Take a look at these further passages from Robert Draper’s NYT Magazine story about the future of the GOP. The main theme is that young Republicans trying to figure out how to jump-start the party are being thwarted by various factors, among them the GOP’s corporate conservatism (which means party bigs are preventing innovation and innovators from rising within the party and bringing their skills and sensibilities to rebuilding it). Draper stops off to interview Obama political strategist David Plouffe:

Plouffe cut his teeth as the deputy chief of staff of Representative Dick Gephardt, whose impressive farm team also included those who would go on to be White House advisers, like Paul Begala, George Stephanopoulos and Bill Burton. Now it was the Obama operation that, he said, “is going to generate a lot of people who are going to run presidential and Senate campaigns.” They were apt pupils of a campaign that was “a perfect-storm marriage between grass-roots energy and digital technology.” He continued: “Not having that is like Nixon not shaving before his first debate — you’ve got to understand the world you’re competing in. Our thinking always was, We don’t want people when they interact with the Obama campaign to have it be a deficient experience compared to how they shop or how they get their news. People don’t say, ‘Well, you’re a political campaign, so I expect you to be slower and less interesting.’ Right? We wanted it to be like Amazon. And I still don’t think the Republicans are there.”

But, I asked Plouffe, wasn’t the G.O.P. just one postmodern presidential candidate — say, a Senator Marco Rubio — away from getting back into the game?

Pouncing, he replied: “Let me tell you something. The Hispanic voters in Nevada, Colorado and New Mexico don’t give a damn about Marco Rubio, the Tea Party Cuban-American from Florida. You know what? We won the Cuban vote! And it’s because younger Cubans are behaving differently than their parents. It’s probably my favorite stat of the whole campaign. So this notion that Marco Rubio is going to heal their problems — it’s not even sophomoric; it’s juvenile! And by the way: the bigger problem they’ve got with Latinos isn’t immigration. It’s their economic policies and health care. The group that supported the president’s health care bill the most? Latinos.”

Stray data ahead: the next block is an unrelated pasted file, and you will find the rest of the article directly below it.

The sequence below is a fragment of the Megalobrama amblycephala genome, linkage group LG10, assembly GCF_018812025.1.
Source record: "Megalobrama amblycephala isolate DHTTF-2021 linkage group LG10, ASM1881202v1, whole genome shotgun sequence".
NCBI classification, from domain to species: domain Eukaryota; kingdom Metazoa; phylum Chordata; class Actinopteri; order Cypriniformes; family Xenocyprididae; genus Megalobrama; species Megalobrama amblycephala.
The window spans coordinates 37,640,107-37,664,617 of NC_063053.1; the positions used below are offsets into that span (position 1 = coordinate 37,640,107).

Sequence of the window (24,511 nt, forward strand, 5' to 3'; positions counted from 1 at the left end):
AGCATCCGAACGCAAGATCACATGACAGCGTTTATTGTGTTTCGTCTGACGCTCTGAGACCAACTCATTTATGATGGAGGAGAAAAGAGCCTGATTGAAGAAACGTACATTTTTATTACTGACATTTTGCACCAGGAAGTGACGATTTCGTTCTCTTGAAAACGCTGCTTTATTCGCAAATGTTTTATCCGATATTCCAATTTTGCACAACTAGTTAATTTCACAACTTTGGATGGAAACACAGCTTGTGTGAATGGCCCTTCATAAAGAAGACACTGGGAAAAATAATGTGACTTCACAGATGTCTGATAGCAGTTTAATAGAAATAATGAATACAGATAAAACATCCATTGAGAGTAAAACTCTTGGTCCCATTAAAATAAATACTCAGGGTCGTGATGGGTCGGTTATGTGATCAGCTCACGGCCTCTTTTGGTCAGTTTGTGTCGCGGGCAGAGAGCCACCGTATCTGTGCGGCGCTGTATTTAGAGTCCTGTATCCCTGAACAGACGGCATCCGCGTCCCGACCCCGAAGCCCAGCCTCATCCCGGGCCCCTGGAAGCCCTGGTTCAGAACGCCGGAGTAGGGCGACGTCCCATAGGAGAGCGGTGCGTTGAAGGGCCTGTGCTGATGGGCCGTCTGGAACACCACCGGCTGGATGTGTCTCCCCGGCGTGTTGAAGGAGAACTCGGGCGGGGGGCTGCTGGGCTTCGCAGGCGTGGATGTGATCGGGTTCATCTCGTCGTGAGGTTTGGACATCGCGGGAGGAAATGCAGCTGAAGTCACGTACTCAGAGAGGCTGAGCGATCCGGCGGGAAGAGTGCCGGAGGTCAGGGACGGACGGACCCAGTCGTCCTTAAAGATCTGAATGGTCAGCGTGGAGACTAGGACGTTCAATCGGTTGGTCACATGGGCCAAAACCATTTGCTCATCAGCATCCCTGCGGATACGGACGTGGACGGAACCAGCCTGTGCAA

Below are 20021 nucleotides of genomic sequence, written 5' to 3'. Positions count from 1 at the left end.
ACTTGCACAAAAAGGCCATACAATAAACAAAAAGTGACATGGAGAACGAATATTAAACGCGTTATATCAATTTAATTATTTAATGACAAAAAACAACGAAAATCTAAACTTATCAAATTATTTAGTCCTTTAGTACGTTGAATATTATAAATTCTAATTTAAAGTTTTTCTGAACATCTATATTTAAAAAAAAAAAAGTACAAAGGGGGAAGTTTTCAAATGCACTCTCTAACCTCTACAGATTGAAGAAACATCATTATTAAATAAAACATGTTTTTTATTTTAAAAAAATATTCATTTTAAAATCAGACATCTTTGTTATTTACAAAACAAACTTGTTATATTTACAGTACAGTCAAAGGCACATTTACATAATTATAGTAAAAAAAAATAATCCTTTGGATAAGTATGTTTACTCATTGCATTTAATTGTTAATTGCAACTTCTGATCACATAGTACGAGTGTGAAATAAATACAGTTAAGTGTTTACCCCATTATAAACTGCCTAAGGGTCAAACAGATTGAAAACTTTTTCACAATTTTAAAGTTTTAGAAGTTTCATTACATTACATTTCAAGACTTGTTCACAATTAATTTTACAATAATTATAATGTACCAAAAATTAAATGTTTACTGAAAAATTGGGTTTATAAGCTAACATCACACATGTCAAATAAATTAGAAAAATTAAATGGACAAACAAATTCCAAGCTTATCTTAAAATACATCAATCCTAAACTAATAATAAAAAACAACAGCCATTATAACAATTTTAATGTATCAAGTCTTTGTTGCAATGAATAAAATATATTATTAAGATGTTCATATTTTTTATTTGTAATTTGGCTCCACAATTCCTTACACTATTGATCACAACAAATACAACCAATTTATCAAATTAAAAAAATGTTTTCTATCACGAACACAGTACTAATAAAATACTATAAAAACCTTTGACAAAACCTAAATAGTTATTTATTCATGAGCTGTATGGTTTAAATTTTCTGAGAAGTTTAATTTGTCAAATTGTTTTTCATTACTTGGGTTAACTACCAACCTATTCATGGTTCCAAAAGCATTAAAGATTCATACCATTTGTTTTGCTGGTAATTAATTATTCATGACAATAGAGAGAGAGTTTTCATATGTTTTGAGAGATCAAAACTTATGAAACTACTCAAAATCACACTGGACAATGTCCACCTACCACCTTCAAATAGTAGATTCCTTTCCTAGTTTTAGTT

Plouffe readily conceded that he and his generation held no iron grip on political wisdom, but then he flashed a grin when I brought up the R.N.C.’s Growth and Opportunity Project, composed of party stalwarts. “If there’s a review board the Democrats put together in 2032, or even 2020, and I’m on it,” he said, “we’re screwed.”

To Plouffe’s point: here are the chairmen of the Growth And Opportunity Project. They’re veteran party regulars, senior party figures. The youngest ones, Mississippi’s Henry “Nephew of Haley” Barbour, and Florida’s Sally Bradshaw (who worked in the Bush White House — the George H.W. Bush White House, that is) are in their late 40s. The black member is a retired banker and head of the South Carolina GOP who, judging by his resume, is about 50. The Latina member looks to be about as old as my mom. And there’s Ari Fleischer. Middle-aged (or older) Republican insiders — this is the brain trust the RNC has put in charge of figuring out how to reach new voters. I don’t think the Democrats have a thing to worry about from this bunch.